The Romney camp trashed the new goals as "extreme." But that's not saying much for a campaign whose just-released energy strategy calls for little more than expanding oil and gas drilling on all available lands and further hamstringing the federal government's ability to ensure that these practices are safe.

The administration estimates that the savings at the pump will more than make up for the new cars' heftier sticker prices. The rules would reduce American oil imports and lead to cleaner air and water, helping millions who suffer from chronic diseases. The long lead time gives the industry regulatory certainty, and the rules will create high-paying jobs in the manufacturing sector while expanding consumer choice by bringing more auto models on the market. The only loser here is a Republican ticket that is more comfortable championing the gas-guzzling status quo. Obama nudged the industry in the right direction again, and American consumers are better for it.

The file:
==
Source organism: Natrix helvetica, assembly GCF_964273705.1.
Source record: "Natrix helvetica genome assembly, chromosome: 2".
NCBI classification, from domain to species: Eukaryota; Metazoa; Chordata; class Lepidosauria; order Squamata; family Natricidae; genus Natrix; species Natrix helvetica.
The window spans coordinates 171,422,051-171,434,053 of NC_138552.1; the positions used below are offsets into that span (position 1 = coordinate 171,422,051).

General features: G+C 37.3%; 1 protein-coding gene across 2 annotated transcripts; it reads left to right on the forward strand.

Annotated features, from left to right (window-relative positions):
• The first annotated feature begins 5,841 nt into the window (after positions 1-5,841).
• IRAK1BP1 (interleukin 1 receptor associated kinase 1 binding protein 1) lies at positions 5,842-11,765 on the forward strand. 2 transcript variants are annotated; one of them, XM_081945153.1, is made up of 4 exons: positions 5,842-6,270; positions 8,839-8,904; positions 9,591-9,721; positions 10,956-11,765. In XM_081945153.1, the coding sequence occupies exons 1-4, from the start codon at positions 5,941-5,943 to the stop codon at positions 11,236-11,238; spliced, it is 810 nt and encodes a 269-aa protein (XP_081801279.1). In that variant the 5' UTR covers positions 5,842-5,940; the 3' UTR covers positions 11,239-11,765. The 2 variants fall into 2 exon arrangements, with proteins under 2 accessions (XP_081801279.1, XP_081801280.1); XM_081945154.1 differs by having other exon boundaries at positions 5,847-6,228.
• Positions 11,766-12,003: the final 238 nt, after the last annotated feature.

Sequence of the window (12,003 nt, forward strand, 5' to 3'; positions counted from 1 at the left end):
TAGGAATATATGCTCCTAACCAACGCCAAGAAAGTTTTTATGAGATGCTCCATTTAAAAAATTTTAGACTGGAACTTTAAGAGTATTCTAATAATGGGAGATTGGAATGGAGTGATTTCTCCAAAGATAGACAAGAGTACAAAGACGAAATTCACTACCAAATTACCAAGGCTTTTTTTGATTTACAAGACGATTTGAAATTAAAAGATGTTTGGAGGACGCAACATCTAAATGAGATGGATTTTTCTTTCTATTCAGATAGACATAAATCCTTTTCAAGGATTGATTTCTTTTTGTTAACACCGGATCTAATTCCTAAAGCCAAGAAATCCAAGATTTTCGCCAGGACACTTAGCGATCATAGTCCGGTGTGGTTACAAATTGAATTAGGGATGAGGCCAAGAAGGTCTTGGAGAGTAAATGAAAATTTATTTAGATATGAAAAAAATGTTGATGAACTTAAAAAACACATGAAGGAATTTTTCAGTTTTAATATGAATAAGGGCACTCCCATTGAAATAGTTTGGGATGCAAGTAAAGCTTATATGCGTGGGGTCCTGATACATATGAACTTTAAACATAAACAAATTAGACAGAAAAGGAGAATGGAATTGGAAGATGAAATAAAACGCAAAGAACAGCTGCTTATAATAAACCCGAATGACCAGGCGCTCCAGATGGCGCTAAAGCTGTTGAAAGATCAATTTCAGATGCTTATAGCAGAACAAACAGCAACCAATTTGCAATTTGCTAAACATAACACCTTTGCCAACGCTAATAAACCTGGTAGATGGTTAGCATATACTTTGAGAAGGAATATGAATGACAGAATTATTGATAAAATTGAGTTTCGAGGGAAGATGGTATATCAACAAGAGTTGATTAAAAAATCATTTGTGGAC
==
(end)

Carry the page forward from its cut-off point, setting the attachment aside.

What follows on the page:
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Editorial: Allegiant Air still has safety issues

Editorial: Allegiant Air still has safety issues

Allegiant Air’s safety record remains troubling, and the Federal Aviation Administration’s reluctance to talk about it is no more encouraging. Those are the key takeaways from a 60 Minutes report on the low-cost carrier’s high rate of mid-flight brea...
Published: 04/21/18

Editorial: Women’s work undervalued in bay area

Even a strong economy and low unemployment cannot overcome the persistent pay gap affecting full-time working women in Florida. A new report shows women in Florida earned 12.5 percent less on average than their male counterparts, and the disparities ...